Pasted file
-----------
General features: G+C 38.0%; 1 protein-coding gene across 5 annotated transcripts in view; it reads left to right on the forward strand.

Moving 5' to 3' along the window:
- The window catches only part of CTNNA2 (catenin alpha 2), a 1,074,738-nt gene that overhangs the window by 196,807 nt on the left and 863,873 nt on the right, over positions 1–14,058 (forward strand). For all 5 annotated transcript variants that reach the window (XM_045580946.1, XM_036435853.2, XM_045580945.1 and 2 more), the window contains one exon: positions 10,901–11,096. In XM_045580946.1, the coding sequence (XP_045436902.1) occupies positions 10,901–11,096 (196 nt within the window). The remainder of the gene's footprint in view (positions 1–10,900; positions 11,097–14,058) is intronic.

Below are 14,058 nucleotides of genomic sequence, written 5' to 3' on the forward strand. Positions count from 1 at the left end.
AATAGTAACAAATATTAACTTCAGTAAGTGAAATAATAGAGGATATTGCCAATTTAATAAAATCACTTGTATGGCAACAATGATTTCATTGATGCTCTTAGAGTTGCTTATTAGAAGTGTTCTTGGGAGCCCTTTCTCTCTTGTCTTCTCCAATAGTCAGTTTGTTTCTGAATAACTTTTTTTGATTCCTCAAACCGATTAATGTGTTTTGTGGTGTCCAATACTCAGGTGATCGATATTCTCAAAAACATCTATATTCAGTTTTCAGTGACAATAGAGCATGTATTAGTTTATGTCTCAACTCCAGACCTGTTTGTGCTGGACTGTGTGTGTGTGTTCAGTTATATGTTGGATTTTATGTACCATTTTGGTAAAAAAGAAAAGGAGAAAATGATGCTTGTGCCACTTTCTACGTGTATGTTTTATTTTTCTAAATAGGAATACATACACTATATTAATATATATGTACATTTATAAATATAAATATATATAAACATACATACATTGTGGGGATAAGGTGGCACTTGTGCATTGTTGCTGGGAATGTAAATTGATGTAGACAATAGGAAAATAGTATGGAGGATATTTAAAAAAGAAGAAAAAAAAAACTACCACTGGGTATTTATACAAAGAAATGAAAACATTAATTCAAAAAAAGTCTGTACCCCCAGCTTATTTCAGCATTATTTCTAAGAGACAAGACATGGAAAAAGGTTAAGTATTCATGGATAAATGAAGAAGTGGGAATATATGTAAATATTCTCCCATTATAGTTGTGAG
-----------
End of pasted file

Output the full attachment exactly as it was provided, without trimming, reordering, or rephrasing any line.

General features: G+C 38.0%; 1 protein-coding gene across 5 annotated transcripts in view; it reads left to right on the forward strand.

Moving 5' to 3' along the window:
- The window catches only part of CTNNA2 (catenin alpha 2), a 1,074,738-nt gene that overhangs the window by 196,807 nt on the left and 863,873 nt on the right, over positions 1–14,058 (forward strand). For all 5 annotated transcript variants that reach the window (XM_045580946.1, XM_036435853.2, XM_045580945.1 and 2 more), the window contains one exon: positions 10,901–11,096. In XM_045580946.1, the coding sequence (XP_045436902.1) occupies positions 10,901–11,096 (196 nt within the window). The remainder of the gene's footprint in view (positions 1–10,900; positions 11,097–14,058) is intronic.

Below are 14,058 nucleotides of genomic sequence, written 5' to 3' on the forward strand. Positions count from 1 at the left end.
AATAGTAACAAATATTAACTTCAGTAAGTGAAATAATAGAGGATATTGCCAATTTAATAAAATCACTTGTATGGCAACAATGATTTCATTGATGCTCTTAGAGTTGCTTATTAGAAGTGTTCTTGGGAGCCCTTTCTCTCTTGTCTTCTCCAATAGTCAGTTTGTTTCTGAATAACTTTTTTTGATTCCTCAAACCGATTAATGTGTTTTGTGGTGTCCAATACTCAGGTGATCGATATTCTCAAAAACATCTATATTCAGTTTTCAGTGACAATAGAGCATGTATTAGTTTATGTCTCAACTCCAGACCTGTTTGTGCTGGACTGTGTGTGTGTGTTCAGTTATATGTTGGATTTTATGTACCATTTTGGTAAAAAAGAAAAGGAGAAAATGATGCTTGTGCCACTTTCTACGTGTATGTTTTATTTTTCTAAATAGGAATACATACACTATATTAATATATATGTACATTTATAAATATAAATATATATAAACATACATACATTGTGGGGATAAGGTGGCACTTGTGCATTGTTGCTGGGAATGTAAATTGATGTAGACAATAGGAAAATAGTATGGAGGATATTTAAAAAAGAAGAAAAAAAAAACTACCACTGGGTATTTATACAAAGAAATGAAAACATTAATTCAAAAAAAGTCTGTACCCCCAGCTTATTTCAGCATTATTTCTAAGAGACAAGACATGGAAAAAGGTTAAGTATTCATGGATAAATGAAGAAGTGGGAATATATGTAAATATTCTCCCATTATAGTTGTGAG